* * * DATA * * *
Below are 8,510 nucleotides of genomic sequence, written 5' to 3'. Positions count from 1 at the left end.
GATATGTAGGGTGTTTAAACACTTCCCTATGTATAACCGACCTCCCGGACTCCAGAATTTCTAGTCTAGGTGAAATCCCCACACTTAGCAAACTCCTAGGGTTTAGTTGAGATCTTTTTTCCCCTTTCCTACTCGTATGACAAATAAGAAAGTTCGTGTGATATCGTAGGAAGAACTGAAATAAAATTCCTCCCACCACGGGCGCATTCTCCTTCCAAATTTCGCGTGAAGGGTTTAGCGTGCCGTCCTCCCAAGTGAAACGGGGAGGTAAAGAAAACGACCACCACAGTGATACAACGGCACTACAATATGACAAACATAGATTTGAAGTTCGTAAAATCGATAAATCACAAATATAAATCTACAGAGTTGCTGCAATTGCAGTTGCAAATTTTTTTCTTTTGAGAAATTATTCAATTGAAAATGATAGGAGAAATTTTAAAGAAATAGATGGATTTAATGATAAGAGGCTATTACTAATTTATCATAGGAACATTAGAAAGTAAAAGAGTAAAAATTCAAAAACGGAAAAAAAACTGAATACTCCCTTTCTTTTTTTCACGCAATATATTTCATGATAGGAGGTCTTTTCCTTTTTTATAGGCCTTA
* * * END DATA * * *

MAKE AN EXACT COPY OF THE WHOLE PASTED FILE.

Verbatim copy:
Below are 8,510 nucleotides of genomic sequence, written 5' to 3'. Positions count from 1 at the left end.
GATATGTAGGGTGTTTAAACACTTCCCTATGTATAACCGACCTCCCGGACTCCAGAATTTCTAGTCTAGGTGAAATCCCCACACTTAGCAAACTCCTAGGGTTTAGTTGAGATCTTTTTTCCCCTTTCCTACTCGTATGACAAATAAGAAAGTTCGTGTGATATCGTAGGAAGAACTGAAATAAAATTCCTCCCACCACGGGCGCATTCTCCTTCCAAATTTCGCGTGAAGGGTTTAGCGTGCCGTCCTCCCAAGTGAAACGGGGAGGTAAAGAAAACGACCACCACAGTGATACAACGGCACTACAATATGACAAACATAGATTTGAAGTTCGTAAAATCGATAAATCACAAATATAAATCTACAGAGTTGCTGCAATTGCAGTTGCAAATTTTTTTCTTTTGAGAAATTATTCAATTGAAAATGATAGGAGAAATTTTAAAGAAATAGATGGATTTAATGATAAGAGGCTATTACTAATTTATCATAGGAACATTAGAAAGTAAAAGAGTAAAAATTCAAAAACGGAAAAAAAACTGAATACTCCCTTTCTTTTTTTCACGCAATATATTTCATGATAGGAGGTCTTTTCCTTTTTTATAGGCCTTA